MySQL

April 26, 2014

I’ve been trying to learn a bit more about MySQL recently, and decided the other day to install the MySQL server on my desktop so I can so some experimentation from my laptop.  Presumably this could also be done with virtual machines, but I figured two separate machines would make it a little more realistic.  This is a great way to experiment a little with SQL if you want to learn web forms and database access better.

The first step was to install MySQL server on my desktop and MySQL client on my laptop.  Supposedly at least the client is usually installed with many Linux distributions, but on my Ubuntu laptop I had to add it myself.  This can be done with a standard sudo apt-get install mysql-client, followed by the same thing for the server on my desktop: sudo apt-get install mysql-server. During MySQL server installation you’ll be asked to set a root password; as always, make this something secure and memorable. The default settings for MySQL server are to allow connections only from the host computer. The configuration settings are stored (at least under Ubuntu) in the /etc/mysql/my.cnf file. You’ll need to find the line in this file that says bind-address 127.0.0.1 (or it may just say localhost) and comment it out by putting a # at the beginning of that line. This shouldn’t introduce any security issues as long as you’re on a local intranet that you trust, and your router isn’t configured to forward SQL packets on port 3306 (the default for MySQL, though you can make it anything you want). Lastly, you’ll have to actually start the service: sudo net service start mysql.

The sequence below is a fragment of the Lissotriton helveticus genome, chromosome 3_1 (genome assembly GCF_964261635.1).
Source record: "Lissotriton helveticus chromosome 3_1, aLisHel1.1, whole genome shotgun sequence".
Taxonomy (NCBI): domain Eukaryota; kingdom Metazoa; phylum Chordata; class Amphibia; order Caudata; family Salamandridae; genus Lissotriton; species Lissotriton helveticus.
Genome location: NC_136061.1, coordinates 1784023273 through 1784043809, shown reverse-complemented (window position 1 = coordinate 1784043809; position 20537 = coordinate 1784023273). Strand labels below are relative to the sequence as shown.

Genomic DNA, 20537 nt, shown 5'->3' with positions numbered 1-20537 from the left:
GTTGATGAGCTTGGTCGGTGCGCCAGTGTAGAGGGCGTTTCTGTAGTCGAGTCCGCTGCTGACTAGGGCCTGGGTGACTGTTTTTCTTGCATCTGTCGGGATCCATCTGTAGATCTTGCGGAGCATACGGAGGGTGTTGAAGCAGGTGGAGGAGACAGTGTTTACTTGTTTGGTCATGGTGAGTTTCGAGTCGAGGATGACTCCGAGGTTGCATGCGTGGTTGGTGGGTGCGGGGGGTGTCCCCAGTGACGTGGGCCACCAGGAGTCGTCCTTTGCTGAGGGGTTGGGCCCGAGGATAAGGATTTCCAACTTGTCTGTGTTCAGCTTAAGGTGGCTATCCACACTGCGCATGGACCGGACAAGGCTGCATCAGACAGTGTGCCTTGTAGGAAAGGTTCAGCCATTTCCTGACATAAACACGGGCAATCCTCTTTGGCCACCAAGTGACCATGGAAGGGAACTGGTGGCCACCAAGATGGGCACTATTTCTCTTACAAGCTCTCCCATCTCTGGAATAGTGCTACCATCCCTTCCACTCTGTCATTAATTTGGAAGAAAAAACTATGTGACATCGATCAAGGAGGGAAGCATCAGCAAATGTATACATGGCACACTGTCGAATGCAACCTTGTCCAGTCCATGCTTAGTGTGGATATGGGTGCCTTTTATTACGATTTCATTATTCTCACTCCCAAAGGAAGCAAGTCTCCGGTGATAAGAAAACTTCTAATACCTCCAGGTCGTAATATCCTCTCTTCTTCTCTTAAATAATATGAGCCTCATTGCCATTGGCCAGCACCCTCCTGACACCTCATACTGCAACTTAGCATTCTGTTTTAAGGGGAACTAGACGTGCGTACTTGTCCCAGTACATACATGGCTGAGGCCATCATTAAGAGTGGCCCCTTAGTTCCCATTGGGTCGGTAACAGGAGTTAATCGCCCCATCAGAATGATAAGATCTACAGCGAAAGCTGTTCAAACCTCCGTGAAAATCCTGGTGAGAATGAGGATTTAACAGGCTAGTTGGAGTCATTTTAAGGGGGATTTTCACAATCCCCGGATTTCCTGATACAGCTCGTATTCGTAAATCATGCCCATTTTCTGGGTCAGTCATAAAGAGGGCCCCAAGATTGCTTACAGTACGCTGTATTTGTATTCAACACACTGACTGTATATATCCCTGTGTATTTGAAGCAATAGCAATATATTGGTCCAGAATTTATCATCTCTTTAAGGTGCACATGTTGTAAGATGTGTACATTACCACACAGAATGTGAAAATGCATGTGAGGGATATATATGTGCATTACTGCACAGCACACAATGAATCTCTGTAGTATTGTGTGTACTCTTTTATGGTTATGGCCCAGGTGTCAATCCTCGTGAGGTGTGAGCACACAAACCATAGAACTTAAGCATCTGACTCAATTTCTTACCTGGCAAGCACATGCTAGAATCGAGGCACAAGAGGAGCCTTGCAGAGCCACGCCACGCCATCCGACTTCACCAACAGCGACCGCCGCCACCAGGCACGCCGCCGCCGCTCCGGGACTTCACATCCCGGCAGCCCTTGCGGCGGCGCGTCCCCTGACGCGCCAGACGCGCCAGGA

Now you should be able to actually use MySQL on your server. To be able to do anything, though, you’ll need to grant yourself privileges. This has to be done from the system running MySQL server, either sitting physically in front of it or using SSH (I did the latter from my laptop). The basic usage for running MySQL is mysql [-h host] [-u user] [-p], where each bit in brackets is an optional argument. If you’re running commands from the server, you don’t need to enter a host address, but I found that I did need to specify the root user, so I used mysql -u root -p (the -p signifies that we’re using a password). Assuming you’re using the -p option, you’ll be prompted for a password (in this case the root password), and then if everything is configured properly you should see a mysql prompt.

To grant privileges in MySQL you use the grant command, which takes arguments for which privileges you want to grant, which database you’re granting privileges to, and what user is begin granted privileges. In a test situation like this, I wanted to grant all privileges for all databases to my username on my laptop, so I used the command grant all on *.* to 'username'@'hostname'; (don’t forget to end all commands with a semicolon!). For me that took care of any connection and authentication issues, and I was able to connect to the MySQL server on my desktop from my laptop. In future posts I’ll talk a little about about installing Apache and PHP if you want to play around with web forms as well. Of course this can all be done on a hosted web site, but I think this is a little more fun.

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